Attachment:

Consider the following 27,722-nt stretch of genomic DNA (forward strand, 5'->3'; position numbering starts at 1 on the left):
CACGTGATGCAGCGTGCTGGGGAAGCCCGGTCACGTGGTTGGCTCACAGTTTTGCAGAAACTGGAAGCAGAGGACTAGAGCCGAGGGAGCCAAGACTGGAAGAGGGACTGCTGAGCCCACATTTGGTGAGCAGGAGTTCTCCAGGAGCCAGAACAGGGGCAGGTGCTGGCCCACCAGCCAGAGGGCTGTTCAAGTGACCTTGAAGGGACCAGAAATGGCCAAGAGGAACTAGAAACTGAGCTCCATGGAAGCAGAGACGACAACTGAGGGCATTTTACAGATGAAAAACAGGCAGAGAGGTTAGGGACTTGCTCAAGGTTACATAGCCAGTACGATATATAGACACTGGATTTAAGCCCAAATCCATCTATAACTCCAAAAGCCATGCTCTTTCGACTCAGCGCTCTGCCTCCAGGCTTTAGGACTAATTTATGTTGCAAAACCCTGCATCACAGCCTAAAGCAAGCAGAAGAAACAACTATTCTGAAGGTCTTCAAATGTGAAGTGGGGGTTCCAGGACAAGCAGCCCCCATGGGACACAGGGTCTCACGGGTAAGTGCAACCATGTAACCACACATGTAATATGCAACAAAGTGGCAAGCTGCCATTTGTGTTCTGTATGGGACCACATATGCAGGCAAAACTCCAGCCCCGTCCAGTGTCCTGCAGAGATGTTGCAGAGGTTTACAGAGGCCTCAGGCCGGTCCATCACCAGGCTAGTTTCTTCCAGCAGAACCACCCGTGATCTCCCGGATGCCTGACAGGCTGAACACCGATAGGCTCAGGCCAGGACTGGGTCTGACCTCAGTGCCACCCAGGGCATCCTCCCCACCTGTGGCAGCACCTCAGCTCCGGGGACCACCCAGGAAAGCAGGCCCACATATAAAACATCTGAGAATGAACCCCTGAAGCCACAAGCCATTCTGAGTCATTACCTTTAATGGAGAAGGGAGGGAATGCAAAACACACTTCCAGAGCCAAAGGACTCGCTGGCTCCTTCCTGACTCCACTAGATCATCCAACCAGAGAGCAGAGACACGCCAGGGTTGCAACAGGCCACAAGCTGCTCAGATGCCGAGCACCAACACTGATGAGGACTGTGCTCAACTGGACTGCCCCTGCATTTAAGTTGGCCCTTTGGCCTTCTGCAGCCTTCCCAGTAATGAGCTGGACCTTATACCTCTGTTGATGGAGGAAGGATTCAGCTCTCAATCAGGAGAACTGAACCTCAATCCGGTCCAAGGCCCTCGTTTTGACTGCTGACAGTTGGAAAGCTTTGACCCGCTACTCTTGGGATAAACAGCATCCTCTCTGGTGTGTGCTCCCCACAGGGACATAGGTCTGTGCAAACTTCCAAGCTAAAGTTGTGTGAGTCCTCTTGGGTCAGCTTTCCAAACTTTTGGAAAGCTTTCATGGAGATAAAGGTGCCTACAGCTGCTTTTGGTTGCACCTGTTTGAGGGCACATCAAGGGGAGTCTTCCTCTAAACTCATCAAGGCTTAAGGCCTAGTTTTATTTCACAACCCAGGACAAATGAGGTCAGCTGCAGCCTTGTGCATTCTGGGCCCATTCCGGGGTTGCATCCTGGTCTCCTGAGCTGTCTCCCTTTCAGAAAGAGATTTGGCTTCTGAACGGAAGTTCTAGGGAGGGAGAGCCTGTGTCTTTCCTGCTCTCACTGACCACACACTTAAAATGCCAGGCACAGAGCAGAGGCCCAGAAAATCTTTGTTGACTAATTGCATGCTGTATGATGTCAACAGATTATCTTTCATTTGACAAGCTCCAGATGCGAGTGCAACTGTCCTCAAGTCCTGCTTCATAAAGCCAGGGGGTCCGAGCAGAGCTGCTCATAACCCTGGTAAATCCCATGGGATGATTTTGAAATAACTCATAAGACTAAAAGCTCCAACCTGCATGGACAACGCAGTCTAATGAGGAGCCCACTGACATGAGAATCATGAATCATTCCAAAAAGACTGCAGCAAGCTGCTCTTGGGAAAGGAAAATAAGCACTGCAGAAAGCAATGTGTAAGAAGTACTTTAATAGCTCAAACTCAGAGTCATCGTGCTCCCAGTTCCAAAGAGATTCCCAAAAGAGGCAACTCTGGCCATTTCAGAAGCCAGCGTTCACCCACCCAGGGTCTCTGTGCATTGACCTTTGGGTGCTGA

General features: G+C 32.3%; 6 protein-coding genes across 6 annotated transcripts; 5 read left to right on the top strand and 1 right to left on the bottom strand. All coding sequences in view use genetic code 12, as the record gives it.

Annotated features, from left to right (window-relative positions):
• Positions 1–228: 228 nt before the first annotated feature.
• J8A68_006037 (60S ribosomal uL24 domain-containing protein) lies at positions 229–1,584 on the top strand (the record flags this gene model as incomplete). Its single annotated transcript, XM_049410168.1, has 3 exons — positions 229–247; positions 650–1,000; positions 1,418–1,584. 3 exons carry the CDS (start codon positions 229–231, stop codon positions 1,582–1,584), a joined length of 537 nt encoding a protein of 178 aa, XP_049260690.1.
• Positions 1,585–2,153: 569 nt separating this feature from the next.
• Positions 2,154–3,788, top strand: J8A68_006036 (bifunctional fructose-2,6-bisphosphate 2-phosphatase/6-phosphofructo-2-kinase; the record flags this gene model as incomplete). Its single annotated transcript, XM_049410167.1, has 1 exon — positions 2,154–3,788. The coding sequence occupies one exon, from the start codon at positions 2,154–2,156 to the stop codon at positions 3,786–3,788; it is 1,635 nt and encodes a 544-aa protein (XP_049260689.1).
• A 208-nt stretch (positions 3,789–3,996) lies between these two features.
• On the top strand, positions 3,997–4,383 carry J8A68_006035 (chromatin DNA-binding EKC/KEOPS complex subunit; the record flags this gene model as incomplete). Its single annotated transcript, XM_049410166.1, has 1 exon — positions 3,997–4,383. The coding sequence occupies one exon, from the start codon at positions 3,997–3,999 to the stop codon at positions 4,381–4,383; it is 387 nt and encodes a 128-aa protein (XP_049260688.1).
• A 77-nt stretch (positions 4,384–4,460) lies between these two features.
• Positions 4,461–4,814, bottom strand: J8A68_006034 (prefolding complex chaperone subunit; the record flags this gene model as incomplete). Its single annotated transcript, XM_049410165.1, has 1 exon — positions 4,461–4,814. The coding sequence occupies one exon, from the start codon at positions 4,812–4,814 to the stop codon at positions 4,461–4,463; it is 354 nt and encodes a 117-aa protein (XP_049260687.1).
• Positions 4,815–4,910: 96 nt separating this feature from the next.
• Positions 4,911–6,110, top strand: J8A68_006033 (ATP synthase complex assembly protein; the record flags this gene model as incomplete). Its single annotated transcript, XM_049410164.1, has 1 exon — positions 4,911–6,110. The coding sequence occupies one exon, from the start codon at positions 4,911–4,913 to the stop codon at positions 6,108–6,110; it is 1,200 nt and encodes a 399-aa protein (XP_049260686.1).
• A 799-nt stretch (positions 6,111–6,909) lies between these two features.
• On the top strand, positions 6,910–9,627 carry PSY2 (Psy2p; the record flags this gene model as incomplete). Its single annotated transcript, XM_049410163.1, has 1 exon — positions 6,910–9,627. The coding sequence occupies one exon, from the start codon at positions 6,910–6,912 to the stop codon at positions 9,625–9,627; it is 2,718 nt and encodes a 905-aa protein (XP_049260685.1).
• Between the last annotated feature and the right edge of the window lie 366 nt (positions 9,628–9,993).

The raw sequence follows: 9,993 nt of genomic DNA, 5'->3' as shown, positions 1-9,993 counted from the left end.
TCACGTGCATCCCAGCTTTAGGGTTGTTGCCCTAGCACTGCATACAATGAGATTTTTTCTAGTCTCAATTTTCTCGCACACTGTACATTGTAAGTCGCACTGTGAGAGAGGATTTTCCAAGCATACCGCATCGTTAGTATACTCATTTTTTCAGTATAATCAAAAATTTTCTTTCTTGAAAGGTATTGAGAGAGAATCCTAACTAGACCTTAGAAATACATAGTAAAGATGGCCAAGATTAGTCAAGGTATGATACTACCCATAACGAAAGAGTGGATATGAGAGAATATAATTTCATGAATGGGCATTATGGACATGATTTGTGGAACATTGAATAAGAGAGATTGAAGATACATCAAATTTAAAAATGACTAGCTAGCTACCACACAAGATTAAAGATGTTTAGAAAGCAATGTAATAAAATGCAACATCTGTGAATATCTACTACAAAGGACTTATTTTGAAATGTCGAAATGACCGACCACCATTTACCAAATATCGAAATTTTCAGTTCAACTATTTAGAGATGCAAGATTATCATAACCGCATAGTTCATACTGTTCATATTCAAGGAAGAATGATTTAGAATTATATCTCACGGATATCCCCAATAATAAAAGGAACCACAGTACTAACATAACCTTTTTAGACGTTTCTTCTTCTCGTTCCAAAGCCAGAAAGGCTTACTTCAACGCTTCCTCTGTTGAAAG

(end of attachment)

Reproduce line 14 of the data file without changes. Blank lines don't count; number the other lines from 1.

• Positions 4,911–6,110, top strand: J8A68_006033 (ATP synthase complex assembly protein; the record flags this gene model as incomplete). Its single annotated transcript, XM_049410164.1, has 1 exon — positions 4,911–6,110. The coding sequence occupies one exon, from the start codon at positions 4,911–4,913 to the stop codon at positions 6,108–6,110; it is 1,200 nt and encodes a 399-aa protein (XP_049260686.1).